October 22, 2014

Modern Problems of Socio-Economic Development in Armenia

(review of a Doctoral thesis by Amalya Saribekyan)

By CRRC-Armenia International Volunteer Varak Ketsemanian

Varak Ketsemanian
The problem of Armenia’s social and economic development has been on the political agenda of the Armenian ruling elite and the Diaspora, since the country has regained its independence in 1991. Given the unfavorable well-known geographical, geopolitical and historical developments of the Armenian Republic during the past years of independence, the economic and social progress of the country currently remains a lingering problem for the Armenian reality.  Thus, the local scientists quite often try to analyze the public policy to suggest models that will support further development.

One of such works is the Doctorate thesis, written by Amalya Saribekyan. She argues that the effective usage of the social potential of the country would account to a new qualitative progress that will enhance the social and economic structure of Armenia. The study reveals the peculiarities of economic growth and pre-crisis (2008) developments while analyzing the trends of economic development in transition countries, including Armenia.

Apart from providing a theoretical basis for her work and reviewing development theories by W. Rostow, the author relies on empirical data, arguing for a necessity in the structural change in Armenian economics, and societal management and dynamics. Moreover, this study is an attempt to bring into the scene the importance of society when it comes to modernization and economic development. It provides some new insights concerning the role of society in a post-crisis Armenia, and calls for the necessity to find new ways for the further development of the country leading to economic modernization and progressive development, based on new resources, new approaches and principles.

Considering the specifics of the newborn Armenian Republic and the harsh realities of the transitional period it found itself after the collapse of the Soviet Union, the research underlines the necessity for revamping the social-economic structure of the country. In this respect, it tends to merge different scientific and social approaches urging for the development of new social and political mechanisms and principles that would shape and enhance the economic structure of Armenia.  Justifying the importance of modernizing the national ideology under the modern theories of social economic developments, this work discusses a necessity of transition to mobilized economics as a safeguard for the maximal realization of the national investment potential.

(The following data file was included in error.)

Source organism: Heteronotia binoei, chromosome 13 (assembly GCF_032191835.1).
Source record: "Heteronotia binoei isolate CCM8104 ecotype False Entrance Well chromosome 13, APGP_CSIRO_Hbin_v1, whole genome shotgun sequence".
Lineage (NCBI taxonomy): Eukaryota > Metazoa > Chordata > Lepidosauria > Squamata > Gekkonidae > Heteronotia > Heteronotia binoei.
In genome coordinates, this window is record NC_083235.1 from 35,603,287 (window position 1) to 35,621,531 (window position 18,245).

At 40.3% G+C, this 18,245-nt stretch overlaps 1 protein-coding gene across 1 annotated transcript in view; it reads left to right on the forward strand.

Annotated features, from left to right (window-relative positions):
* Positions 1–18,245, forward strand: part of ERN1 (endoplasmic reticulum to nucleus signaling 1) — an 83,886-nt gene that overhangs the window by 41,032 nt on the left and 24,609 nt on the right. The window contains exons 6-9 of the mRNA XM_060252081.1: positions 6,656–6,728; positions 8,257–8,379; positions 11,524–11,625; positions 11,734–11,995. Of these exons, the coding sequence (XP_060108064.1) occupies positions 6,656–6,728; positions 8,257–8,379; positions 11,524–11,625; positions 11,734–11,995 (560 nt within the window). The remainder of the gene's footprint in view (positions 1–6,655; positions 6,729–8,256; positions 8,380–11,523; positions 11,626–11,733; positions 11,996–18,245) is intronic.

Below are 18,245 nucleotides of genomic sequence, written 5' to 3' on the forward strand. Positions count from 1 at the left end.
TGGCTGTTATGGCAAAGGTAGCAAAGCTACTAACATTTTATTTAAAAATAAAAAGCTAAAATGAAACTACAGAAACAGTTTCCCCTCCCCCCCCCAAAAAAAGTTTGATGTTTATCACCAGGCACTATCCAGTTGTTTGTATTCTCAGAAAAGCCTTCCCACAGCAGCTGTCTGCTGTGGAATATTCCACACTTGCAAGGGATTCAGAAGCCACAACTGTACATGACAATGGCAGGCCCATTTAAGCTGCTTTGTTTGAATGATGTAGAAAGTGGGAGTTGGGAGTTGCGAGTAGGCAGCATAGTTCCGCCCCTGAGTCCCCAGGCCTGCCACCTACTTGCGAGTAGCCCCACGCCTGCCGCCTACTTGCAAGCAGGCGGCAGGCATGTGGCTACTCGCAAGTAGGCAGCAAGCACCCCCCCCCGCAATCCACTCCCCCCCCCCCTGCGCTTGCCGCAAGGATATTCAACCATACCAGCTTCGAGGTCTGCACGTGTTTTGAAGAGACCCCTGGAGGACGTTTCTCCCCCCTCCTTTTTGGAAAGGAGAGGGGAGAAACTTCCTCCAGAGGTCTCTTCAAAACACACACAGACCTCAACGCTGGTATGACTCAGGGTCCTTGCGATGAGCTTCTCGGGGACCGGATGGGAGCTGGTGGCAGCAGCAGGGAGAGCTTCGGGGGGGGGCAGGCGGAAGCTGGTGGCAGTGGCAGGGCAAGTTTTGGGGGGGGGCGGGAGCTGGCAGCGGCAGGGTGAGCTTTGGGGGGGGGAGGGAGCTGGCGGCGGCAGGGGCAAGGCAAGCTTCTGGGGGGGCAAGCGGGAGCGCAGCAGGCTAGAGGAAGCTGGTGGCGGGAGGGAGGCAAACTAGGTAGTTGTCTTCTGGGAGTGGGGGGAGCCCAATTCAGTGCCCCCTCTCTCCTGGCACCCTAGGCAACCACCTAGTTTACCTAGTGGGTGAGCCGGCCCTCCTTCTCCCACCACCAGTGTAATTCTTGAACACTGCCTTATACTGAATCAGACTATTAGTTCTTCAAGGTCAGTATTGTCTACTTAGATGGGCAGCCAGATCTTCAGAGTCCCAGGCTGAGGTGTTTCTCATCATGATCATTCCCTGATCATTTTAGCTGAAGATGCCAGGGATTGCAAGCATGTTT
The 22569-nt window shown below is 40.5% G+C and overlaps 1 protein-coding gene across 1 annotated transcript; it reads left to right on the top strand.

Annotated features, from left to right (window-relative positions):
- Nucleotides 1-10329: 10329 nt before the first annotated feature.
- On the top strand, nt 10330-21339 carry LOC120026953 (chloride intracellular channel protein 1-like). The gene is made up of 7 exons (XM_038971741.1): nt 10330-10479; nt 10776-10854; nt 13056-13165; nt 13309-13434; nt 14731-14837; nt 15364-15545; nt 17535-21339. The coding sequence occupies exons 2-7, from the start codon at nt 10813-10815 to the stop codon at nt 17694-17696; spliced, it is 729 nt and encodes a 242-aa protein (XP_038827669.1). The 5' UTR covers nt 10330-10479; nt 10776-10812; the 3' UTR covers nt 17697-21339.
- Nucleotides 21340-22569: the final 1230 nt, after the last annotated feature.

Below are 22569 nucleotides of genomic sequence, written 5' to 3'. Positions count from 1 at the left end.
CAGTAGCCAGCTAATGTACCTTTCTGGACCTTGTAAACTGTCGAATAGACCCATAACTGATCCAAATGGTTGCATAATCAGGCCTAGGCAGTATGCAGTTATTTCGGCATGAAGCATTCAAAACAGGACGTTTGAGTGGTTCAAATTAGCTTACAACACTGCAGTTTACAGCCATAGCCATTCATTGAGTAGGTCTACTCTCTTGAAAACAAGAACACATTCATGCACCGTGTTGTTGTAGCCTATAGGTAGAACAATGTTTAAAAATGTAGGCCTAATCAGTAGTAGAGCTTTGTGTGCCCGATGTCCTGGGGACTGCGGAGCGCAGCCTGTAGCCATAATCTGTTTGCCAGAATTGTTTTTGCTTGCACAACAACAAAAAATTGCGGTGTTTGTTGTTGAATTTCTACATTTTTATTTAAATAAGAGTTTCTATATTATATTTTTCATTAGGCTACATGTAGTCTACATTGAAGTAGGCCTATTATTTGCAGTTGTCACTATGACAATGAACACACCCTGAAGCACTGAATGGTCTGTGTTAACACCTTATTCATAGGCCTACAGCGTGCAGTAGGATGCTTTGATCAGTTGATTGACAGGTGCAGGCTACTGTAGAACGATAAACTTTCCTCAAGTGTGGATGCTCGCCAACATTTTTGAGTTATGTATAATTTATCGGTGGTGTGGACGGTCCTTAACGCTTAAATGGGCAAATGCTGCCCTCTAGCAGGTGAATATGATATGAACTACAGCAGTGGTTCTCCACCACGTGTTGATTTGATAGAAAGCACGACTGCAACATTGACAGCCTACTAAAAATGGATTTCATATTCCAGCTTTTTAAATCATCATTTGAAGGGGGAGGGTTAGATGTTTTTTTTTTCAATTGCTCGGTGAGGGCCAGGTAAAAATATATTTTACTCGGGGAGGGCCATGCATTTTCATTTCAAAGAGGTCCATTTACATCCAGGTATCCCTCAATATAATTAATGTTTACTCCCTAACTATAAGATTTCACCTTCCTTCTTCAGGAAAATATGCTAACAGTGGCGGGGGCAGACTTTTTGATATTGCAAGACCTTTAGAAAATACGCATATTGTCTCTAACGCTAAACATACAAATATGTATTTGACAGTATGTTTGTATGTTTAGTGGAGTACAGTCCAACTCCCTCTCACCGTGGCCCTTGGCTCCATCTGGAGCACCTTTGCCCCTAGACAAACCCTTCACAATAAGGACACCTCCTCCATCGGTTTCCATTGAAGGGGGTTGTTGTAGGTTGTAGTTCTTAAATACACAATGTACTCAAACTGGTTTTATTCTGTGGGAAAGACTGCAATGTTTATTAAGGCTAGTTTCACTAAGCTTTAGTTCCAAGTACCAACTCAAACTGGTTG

With the introduction of this idea, Saribekyan highlights the necessity for a multilateral evaluation of the constituent parts of socio-economic potential, and defines their role in the formation of national investment potential. In other words, discussing the necessity for harnessing the national investment potential, the author marks the development of human potential (culture, ideology, and knowledge), as a priority and necessary condition for the economic growth. Thus, considering the development of social apparatus as a condition for economic development, the marking of conceptual characteristics of long-term national development assumes great importance in Saribekyan’s work, particularly the priority of individual interest over social interest, consent, and effective cooperation of political and economic systems on the basis of the principles of democracy, legitimacy and transparency. 
  
Finally, this work argues for the necessity of structural changes along the following lines:

    - The creation of a subsystem of cultural and spiritual development, aimed at shaping national ideology as well as at acknowledging the role of Armenian nation in human civilization;

        - The establishment of a subsystem of provision of social understanding and society – state cooperation, aimed at promoting communal involvement in the decision making process and increasing the effectiveness of these processes; finally, the necessity of revamping the subsystem of social economic strategic development, aimed at differentiating between strategic and administrative levels.

Hereby, throughout this brief introduction to Saribekyan’s work, we would like to invite economists, sociologists, social scientists and all those concerned with Armenia’s social-economic development to, not only freely exchange their ideas, opinions and comments regarding the problems raised in this work, but also to suggest new ways, methods, mechanisms and principles bringing some new insights in efforts to address the problems mentioned above.


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